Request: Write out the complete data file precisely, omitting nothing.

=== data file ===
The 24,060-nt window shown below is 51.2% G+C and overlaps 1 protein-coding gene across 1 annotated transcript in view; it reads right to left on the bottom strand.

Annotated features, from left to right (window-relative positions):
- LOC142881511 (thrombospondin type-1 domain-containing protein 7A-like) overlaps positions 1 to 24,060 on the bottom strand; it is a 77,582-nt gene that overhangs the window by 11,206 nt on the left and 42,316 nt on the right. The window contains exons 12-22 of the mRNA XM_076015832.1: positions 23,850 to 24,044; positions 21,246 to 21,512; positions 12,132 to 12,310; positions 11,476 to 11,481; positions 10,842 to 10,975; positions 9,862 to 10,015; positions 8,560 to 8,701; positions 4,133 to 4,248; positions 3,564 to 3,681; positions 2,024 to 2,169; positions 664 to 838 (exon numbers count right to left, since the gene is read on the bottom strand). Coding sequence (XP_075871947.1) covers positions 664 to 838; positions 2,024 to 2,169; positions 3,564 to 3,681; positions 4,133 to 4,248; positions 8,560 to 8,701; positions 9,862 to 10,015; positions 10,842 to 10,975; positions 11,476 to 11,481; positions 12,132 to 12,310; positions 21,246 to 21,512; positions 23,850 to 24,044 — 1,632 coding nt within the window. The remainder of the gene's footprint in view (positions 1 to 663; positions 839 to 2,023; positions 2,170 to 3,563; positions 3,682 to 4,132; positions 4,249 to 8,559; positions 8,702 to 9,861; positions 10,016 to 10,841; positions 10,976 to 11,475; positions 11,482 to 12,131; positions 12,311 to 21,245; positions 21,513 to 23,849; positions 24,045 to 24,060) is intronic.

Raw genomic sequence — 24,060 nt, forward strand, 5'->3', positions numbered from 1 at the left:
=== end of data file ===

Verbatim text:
The 24,060-nt window shown below is 51.2% G+C and overlaps 1 protein-coding gene across 1 annotated transcript in view; it reads right to left on the bottom strand.

Annotated features, from left to right (window-relative positions):
- LOC142881511 (thrombospondin type-1 domain-containing protein 7A-like) overlaps positions 1 to 24,060 on the bottom strand; it is a 77,582-nt gene that overhangs the window by 11,206 nt on the left and 42,316 nt on the right. The window contains exons 12-22 of the mRNA XM_076015832.1: positions 23,850 to 24,044; positions 21,246 to 21,512; positions 12,132 to 12,310; positions 11,476 to 11,481; positions 10,842 to 10,975; positions 9,862 to 10,015; positions 8,560 to 8,701; positions 4,133 to 4,248; positions 3,564 to 3,681; positions 2,024 to 2,169; positions 664 to 838 (exon numbers count right to left, since the gene is read on the bottom strand). Coding sequence (XP_075871947.1) covers positions 664 to 838; positions 2,024 to 2,169; positions 3,564 to 3,681; positions 4,133 to 4,248; positions 8,560 to 8,701; positions 9,862 to 10,015; positions 10,842 to 10,975; positions 11,476 to 11,481; positions 12,132 to 12,310; positions 21,246 to 21,512; positions 23,850 to 24,044 — 1,632 coding nt within the window. The remainder of the gene's footprint in view (positions 1 to 663; positions 839 to 2,023; positions 2,170 to 3,563; positions 3,682 to 4,132; positions 4,249 to 8,559; positions 8,702 to 9,861; positions 10,016 to 10,841; positions 10,976 to 11,475; positions 11,482 to 12,131; positions 12,311 to 21,245; positions 21,513 to 23,849; positions 24,045 to 24,060) is intronic.

Raw genomic sequence — 24,060 nt, forward strand, 5'->3', positions numbered from 1 at the left: